Jane Wolfe was born in Pennsylvania, a rural community to the northeast of Pittsburgh in the Alleghenies. Eight months the senior of Crowley, she was educated at Eastman Business College in Poughkeepsie starting in 1896 where she intended to become a stenographer, a progressive course for a woman at the time.
Wolfe went to New York City hoping to be involved in theater, but like many performers at the time found herself involved in the nascent motion picture industry. She first appeared in film in 1910 working for Golden Age director Sidney Olcott.
When the industry began to move to Hollywood California, Wolfe did as well, making the jump in 1911. She had a number of prominent roles in silent movies, appearing alongside talent as famous as Gloria Swanson in films by the legendary Cecil B. DeMille. Her most important role is generally considered her appearance in the 1917 Rebecca of Sunnybrook Farm, starring Mary Pickford and produced by Pickford’s production company. The film is notable for being the product of a female novelist Kate Douglas Wiggin, adapted by famed female screenwriter Frances Marion from a 1910 play by Charlotte Thompson.
Pickford was already fighting the studio system and had forced the distribution of her films through a special unit called Artcraft. She would go on to challenge Hollywood’s elite by founding United Artists.
Already 35 at the time of her entry into film, Wolfe was largely relegated to supporting roles in an industry that, then as now, tended to push young actresses. By 1920 she was 45, and ready to leave the film industry.
Wolfe had begun to study the occult in 1913, starting with Franz Hartmann’s 1886 Magic, White and Black. She became interested in the Ouija Board, the creation in 1892 of Elijah Bond and Charles Kennard in Baltimore, marketed since 1898 by William Fuld. In October of 1918 after a conversation with Sheridan Bickers, a California based student of A∴A∴, Wolfe ordered The Equinox along with Crowley’s Book 4. She began correspondence with Crowley in early 1919 but she was still maintaining a shooting schedule and despite Crowley’s pleas was unable to meet him before June. He planned to meet her in Tunis, but he left after she was delayed and eventually caught up with Crowley and Leah Hirsig in Palermo after a long sojuourn. Crowley had envisioned a movie-star and was disappointed to find a travel worn woman in her forties. Wolfe was unimpressed with Leah’s appearance and in regards to Crowley having “a terrifying vision of a bird trapped in mud.” Misgivings aside, she joined him at the Abbey of Thelema, Crowley’s experiment with a Thelemic Commune, in Cefalu.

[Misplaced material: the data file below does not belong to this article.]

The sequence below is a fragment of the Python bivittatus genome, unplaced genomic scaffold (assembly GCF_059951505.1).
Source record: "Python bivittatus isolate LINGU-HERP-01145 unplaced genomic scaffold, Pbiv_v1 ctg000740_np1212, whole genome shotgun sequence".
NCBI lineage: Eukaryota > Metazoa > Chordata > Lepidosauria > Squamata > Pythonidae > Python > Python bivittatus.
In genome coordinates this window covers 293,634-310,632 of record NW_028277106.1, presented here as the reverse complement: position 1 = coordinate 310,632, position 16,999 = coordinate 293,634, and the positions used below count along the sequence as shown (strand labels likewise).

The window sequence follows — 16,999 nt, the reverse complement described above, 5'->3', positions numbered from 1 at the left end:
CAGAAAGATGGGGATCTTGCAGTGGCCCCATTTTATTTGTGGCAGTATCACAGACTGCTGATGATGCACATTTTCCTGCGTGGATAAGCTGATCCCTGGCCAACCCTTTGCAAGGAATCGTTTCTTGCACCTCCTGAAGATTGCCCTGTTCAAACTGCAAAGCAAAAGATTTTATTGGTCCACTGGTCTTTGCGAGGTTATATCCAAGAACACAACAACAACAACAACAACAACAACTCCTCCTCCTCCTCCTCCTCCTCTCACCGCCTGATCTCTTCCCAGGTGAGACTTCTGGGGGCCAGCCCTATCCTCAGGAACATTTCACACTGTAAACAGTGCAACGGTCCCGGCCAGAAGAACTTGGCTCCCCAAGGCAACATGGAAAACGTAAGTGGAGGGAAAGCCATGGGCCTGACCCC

It is this dispassionate view of the state of Thelema and its leader, free of hero worship or romantic adoration, which makes Wolfe such an important figure in early Thelema. She was, from the beginning, a seeker of Thelema itself. She saw Cefalu as a formative experience, opining in a letter written to John Symonds “Thank God for Cefalu.”
Her Cefalu Diaries form a key element of understanding that period of Thelemic evolution. The Cefalu period included what must have been very emotional trials. Crowley thought Wolfe lacked a healthy attitude about sex, leading her to apply to the local brothel, turned away because she was not a career sex-worker.
Wolfe’s accomplishments are principally through her administrative, magical and teaching work. Discussions about the A∴A∴ are notoriously political, and often revolve around obscure arguments as two who conferred what degree on what person at what time and circuitous arguments about “legitimacy” based on the paperwork chains of organizations that were irregularly run, kept irregular books, and went through long periods of inactivity, disrupted by time and mortality.
What is abandantly clear is that Wolfe was among a handful of students who maintained a constructive correspondence with Crowley until his death, maintained a constructive relationship with his succesor Karl Germer, and that she was devoted to, and worked on behalf of, Agape Lodge until it ceased holding regular meetings in 1949. She was, for the majority of Thelema’s American adherents the only person, besides Germer, who had a long running acquaintance with Crowley and understood his ideas on Thelema outside of his written ideas. Many of her published letters are core sources for understanding Thelemic ideas and teaching.
Wolfe took Canadian born acting and art student, and later art teacher, Phyllis Seckler as her student in 1940. Seckler continued Wolfe’s role as an organizer, taking responsibility for the transcription of original work by Crowley and eventually working to establish various Thelemic organizations. She has written extensively on Wolfe as have several other notable Thelemic authors, however without a corpus of her own literature, her key role is poorly understood outside the circles of organized Thelema. Even there, her powerful and central role is often minimized in the interest of political arguments revolving around the legitimacy of A∴A∴branches. Her legacy was sweeping and influential.
Wolfe lived through 1958, dying at age 83. In the late 1930s she undertook some acting roles and taught acting, also serving as an officer in the Women’s Club of Los Feliz, an Los Angeles neighborhood heavily associated with the theater industry.